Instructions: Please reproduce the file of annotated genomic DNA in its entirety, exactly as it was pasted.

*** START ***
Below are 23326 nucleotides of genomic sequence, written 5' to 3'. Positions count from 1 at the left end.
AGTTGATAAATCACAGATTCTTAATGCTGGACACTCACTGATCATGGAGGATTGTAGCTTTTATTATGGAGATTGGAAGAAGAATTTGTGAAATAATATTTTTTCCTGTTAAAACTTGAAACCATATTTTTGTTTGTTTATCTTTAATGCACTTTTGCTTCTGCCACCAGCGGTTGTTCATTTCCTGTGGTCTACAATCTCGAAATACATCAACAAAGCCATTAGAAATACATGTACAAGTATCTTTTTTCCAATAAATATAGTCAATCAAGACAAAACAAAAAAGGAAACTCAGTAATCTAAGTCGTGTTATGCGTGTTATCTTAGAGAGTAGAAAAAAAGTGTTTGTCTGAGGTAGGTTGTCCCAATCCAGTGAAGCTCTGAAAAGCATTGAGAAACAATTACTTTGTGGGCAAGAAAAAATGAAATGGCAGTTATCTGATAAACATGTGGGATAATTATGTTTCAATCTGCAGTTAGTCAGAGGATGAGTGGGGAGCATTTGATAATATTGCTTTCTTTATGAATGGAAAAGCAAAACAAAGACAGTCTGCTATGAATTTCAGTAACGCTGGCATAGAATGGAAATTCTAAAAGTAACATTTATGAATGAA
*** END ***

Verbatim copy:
Below are 23326 nucleotides of genomic sequence, written 5' to 3'. Positions count from 1 at the left end.
AGTTGATAAATCACAGATTCTTAATGCTGGACACTCACTGATCATGGAGGATTGTAGCTTTTATTATGGAGATTGGAAGAAGAATTTGTGAAATAATATTTTTTCCTGTTAAAACTTGAAACCATATTTTTGTTTGTTTATCTTTAATGCACTTTTGCTTCTGCCACCAGCGGTTGTTCATTTCCTGTGGTCTACAATCTCGAAATACATCAACAAAGCCATTAGAAATACATGTACAAGTATCTTTTTTCCAATAAATATAGTCAATCAAGACAAAACAAAAAAGGAAACTCAGTAATCTAAGTCGTGTTATGCGTGTTATCTTAGAGAGTAGAAAAAAAGTGTTTGTCTGAGGTAGGTTGTCCCAATCCAGTGAAGCTCTGAAAAGCATTGAGAAACAATTACTTTGTGGGCAAGAAAAAATGAAATGGCAGTTATCTGATAAACATGTGGGATAATTATGTTTCAATCTGCAGTTAGTCAGAGGATGAGTGGGGAGCATTTGATAATATTGCTTTCTTTATGAATGGAAAAGCAAAACAAAGACAGTCTGCTATGAATTTCAGTAACGCTGGCATAGAATGGAAATTCTAAAAGTAACATTTATGAATGAA